Braxton Citizens' News, Opinion

Time is winding down…

The legislative cycle is as unpredictable as the weather. Both Brent and Lori offer insightful information about how the session works and what is going on. We are deeply appreciative of their dedication and experience. I know it makes for a better-informed public and in this day and time we need to stay vigilant.

This week I received a news release from Delegate Mike Pushkin, the House Minority leader. It illustrates the backwards direction this legislative leadership is often taking. Here is that information.

For decades, the West Virginia Legislative Auditor’s Office has been known as the state’s watchdog.  This office, which is little known to the general public, has been responsible for exposing hundreds of millions of dollars in waste, fraud, abuse, and in the case of former Justice Allen Loughry, downright avarice. 

It was the Legislative Auditor’s office who exposed the waste of $24 million in federal stimulus dollars on oversized routers that hampered the state’s broadband expansion efforts.  Likewise, they were responsible for blowing the whistle on more than $83 million in fraudulent unemployment claims during COVID.  Most recently they uncovered a disastrous mistake in calculating natural gas property tax valuations  by the state’s Tax Division that cost eight natural gas-producing counties more than $30 million in tax revenue.  And those examples are just the tip of the iceberg.  

Now, Republican leaders want to defang the Legislative Auditor’s Office by withdrawing its independence and weakening its powers.   Senate Bill 687, introduced by Senator Jack Woodrum, and HB 5592, introduced by Speaker Roger Hanshaw, make significant changes to the operations of the Legislative Auditor’s office. West Virginia Democratic Party Chair Mike Pushkin said, “This legislation threatens to undermine the foundational principles of transparency and accountability in state government. If this legislation passes, the Legislative Auditor’s office will go from being the state’s watchdog to being the state’s lapdog.”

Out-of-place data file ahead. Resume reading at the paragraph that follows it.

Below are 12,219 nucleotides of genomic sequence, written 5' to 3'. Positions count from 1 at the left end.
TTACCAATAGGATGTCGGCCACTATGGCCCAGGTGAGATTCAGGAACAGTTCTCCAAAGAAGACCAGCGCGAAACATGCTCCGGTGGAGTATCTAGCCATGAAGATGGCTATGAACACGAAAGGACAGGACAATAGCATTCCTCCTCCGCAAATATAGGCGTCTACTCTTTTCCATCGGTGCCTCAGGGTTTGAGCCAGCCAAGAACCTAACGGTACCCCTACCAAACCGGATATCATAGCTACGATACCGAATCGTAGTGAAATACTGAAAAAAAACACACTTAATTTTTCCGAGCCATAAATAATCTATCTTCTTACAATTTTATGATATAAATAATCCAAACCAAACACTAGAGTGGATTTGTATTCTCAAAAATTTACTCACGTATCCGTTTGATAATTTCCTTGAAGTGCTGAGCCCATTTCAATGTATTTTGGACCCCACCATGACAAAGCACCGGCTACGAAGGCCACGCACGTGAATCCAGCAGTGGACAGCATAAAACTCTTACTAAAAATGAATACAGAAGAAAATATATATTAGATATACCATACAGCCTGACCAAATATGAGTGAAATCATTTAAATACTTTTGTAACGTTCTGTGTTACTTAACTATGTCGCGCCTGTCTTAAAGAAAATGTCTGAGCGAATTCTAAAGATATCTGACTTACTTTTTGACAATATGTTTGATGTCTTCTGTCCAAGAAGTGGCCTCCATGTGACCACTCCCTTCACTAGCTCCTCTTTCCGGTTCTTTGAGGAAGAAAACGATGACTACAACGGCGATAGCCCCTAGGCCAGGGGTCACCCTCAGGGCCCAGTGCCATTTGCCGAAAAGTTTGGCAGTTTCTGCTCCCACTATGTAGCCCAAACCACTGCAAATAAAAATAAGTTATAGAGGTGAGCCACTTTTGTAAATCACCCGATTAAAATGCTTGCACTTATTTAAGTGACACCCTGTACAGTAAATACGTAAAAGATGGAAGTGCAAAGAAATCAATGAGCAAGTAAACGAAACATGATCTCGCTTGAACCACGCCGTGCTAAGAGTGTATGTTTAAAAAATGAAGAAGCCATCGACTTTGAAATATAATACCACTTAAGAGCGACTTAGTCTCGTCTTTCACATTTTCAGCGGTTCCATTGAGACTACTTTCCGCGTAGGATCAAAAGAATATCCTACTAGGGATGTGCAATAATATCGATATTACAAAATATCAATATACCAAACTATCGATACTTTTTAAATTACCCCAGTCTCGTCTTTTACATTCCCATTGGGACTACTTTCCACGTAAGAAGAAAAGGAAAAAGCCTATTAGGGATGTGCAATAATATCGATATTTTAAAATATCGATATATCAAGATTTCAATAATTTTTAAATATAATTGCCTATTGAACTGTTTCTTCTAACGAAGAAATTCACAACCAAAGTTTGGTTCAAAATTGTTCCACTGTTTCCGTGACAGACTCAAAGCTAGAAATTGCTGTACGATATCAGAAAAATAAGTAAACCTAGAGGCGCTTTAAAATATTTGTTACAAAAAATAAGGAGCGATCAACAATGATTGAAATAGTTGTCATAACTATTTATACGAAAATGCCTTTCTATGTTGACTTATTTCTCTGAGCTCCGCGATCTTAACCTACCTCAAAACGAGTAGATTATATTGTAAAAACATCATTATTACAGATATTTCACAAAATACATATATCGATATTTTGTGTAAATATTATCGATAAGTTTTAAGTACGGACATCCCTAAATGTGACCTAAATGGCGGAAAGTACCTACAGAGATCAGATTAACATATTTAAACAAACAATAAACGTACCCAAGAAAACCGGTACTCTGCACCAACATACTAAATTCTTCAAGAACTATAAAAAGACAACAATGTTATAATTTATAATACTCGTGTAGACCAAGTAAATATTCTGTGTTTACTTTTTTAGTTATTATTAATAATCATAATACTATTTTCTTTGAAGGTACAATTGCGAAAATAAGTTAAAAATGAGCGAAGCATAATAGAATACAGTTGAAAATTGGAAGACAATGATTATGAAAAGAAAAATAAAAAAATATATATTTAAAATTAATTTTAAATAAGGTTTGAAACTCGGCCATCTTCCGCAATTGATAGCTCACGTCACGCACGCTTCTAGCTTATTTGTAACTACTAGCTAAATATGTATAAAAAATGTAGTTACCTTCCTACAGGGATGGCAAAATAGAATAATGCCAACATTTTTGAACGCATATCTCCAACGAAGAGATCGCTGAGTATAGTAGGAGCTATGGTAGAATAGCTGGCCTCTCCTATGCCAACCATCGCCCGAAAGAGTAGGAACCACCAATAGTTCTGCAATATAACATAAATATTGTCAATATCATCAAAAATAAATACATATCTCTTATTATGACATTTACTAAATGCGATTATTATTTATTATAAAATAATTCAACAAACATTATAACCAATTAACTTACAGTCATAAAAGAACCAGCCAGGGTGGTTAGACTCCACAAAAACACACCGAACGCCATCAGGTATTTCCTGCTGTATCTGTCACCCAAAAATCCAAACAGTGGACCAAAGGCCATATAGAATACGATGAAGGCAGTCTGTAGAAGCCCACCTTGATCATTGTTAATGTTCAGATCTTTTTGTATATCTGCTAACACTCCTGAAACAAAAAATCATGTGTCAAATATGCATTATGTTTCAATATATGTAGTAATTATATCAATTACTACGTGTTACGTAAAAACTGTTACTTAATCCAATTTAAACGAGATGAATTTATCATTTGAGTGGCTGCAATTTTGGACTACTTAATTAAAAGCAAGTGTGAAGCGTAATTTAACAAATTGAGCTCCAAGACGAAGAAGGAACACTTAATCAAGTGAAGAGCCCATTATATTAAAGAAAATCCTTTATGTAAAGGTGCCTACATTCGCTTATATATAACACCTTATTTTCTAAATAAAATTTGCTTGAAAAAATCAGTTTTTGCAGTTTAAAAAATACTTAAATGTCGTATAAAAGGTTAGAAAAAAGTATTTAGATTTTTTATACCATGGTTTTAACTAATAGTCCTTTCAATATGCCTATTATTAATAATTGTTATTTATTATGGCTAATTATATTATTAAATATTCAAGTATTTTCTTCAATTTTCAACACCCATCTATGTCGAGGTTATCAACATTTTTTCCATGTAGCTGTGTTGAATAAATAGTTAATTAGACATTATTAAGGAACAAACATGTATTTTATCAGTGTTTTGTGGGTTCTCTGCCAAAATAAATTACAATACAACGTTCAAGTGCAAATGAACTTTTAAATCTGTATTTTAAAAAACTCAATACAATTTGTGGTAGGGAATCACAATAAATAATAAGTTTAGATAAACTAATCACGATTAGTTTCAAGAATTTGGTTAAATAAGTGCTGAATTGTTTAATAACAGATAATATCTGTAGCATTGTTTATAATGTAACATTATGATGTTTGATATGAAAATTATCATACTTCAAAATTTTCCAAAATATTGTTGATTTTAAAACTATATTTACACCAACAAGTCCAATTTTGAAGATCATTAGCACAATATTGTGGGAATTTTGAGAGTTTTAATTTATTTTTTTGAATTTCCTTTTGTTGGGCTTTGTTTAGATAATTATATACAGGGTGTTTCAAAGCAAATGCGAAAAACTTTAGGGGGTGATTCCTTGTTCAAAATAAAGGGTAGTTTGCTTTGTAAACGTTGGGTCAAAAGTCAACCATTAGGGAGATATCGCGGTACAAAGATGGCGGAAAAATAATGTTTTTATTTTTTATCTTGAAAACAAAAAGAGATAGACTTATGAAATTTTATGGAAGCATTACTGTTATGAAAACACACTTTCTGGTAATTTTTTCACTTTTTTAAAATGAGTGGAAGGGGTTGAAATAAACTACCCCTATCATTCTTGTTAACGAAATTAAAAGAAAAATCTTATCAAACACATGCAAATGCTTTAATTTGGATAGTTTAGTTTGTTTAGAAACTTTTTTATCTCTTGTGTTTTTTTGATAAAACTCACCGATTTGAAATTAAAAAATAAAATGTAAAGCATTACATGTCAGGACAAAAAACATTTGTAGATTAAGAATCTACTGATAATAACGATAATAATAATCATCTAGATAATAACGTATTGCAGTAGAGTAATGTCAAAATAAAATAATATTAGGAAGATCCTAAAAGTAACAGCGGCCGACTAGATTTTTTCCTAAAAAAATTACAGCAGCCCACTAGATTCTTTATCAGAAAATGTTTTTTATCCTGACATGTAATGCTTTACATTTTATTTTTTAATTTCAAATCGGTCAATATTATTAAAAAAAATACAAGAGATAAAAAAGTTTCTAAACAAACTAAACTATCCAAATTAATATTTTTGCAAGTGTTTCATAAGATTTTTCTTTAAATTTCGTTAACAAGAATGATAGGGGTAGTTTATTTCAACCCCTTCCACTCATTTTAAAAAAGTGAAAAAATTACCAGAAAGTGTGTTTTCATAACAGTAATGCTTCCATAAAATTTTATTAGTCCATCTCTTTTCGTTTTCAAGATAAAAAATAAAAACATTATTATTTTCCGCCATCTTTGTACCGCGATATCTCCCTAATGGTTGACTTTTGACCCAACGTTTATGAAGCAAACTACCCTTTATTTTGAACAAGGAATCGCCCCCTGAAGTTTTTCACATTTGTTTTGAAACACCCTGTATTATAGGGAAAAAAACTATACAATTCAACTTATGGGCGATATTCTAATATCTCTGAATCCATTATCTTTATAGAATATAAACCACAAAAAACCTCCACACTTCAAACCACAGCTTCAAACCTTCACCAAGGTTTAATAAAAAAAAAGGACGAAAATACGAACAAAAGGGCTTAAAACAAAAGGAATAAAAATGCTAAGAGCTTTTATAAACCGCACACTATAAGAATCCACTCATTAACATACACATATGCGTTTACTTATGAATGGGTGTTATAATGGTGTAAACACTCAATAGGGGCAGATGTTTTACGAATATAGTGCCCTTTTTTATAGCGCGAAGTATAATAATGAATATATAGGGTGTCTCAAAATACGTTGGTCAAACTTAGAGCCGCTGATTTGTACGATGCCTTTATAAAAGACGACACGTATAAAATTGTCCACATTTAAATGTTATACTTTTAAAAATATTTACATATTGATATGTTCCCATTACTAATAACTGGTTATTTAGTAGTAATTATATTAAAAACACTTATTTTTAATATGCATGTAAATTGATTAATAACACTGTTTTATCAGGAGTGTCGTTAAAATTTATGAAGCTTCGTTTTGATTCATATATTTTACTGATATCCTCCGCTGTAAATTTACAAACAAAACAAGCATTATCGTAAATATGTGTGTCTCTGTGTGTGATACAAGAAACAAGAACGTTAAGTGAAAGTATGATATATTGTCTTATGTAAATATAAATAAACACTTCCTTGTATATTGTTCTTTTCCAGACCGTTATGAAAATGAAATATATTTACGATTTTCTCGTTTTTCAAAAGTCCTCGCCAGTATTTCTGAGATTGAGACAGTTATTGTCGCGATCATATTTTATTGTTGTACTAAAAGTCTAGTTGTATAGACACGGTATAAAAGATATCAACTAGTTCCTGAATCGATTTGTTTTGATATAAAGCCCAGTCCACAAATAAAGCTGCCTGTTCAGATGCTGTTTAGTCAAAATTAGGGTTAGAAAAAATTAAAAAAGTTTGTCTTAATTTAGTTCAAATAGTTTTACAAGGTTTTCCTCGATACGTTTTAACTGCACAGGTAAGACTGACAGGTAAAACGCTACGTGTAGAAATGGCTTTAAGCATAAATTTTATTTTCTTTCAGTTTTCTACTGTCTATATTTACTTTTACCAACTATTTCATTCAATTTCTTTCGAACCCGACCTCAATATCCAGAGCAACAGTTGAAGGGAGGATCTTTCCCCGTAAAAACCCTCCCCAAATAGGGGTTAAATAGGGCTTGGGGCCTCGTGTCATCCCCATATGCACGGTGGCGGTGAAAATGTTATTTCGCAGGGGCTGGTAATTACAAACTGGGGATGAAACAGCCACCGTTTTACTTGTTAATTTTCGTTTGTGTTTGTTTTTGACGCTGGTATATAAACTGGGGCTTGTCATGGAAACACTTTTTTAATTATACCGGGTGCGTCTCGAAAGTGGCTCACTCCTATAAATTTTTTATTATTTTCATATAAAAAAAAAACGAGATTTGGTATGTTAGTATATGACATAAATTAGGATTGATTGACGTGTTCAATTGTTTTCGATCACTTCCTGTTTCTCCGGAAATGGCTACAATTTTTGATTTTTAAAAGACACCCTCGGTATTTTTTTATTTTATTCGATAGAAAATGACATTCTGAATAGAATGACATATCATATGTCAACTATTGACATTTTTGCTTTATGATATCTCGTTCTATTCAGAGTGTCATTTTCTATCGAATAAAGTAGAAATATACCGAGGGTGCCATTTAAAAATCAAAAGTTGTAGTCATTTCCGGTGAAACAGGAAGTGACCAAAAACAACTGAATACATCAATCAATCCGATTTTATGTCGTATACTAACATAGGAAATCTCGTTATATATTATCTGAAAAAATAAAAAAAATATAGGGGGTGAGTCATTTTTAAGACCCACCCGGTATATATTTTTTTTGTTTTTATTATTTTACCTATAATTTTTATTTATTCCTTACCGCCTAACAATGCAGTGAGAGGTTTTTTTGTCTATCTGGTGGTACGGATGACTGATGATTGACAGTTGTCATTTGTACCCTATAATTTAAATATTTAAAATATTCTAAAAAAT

Among other things, these bills strip the Legislative Auditor’s office of its independence and only allow investigations at the explicit direction of the Senate President or the Speaker of the House.  In addition, they remove the requirement that the Legislative Auditor conduct continuous audits and analyses of the state budget, perform biennial post-audits of revenues and expenditures of government agencies, and most ominously, make audit reports available as public records.  Instead, the bill mandates that these reports be filed solely with the Senate President and Speaker of the House, effectively concentrating control of the Legislative Auditor’s activities in the hands of a few political leaders.

“This legislation represents a massive power grab by the Senate President and the Speaker of the House,” said Pushkin. “By stripping the Legislative Auditor of its indepen-

dence, SB 687 paves the way for a dangerous lack of oversight. It makes it easier to conceal wrongdoing, errors, and fraud within state agencies. The implications of such a shift are dire, as audit results — vital for public scrutiny and accountability — will no longer be accessible as a public record.”

Finally, these bills strike the requirement that agency reviews will no longer be conducted “in accordance with generally accepted government auditing standards (GAGAS) as promulgated by the U.S. Government Accountability Office.”  The Inspector General’s Office describes it in this way: “GAGAS are the standards that ensure that audit reports are unbiased and can be trusted to be truthful and accurate.  It means OIG audits conform to audit standards accepted by governments around the country.  Organizations that follow GAGAS requirements undergo a peer-review from an outside audit agency roughly every three years… The results of the peer-review are then made publicly available.”  “The sponsors of these bills should be made to explain why they want to strip out the requirement that these investigation will no longer be conducted according to the gold standard of audit reporting requirements” said Pushkin.

“The very essence of transparency is at stake here,” Pushkin added. “This legislatively effectively puts the foxes in charge of the henhouse. It erodes the checks and balances that are crucial to preventing abuse of power and ensuring that our government operates in the best interest of its citizens.”

“The citizens of West Virginia, legislators, and advocacy groups should rise up in opposition to this misguided attempt to neutralize the Legislative Auditor’s office. We must stand together to protect the integrity of our state’s governance. Transparency, accountability, and independence in auditing are non-negotiable principles that ensure the responsible management of public resources and uphold public trust,” said Pushkin.

Maybe we are fortunate that we are in the final third of the session. But as you will see when you read Brent’s column this week… there still could be lots more to be concerned about.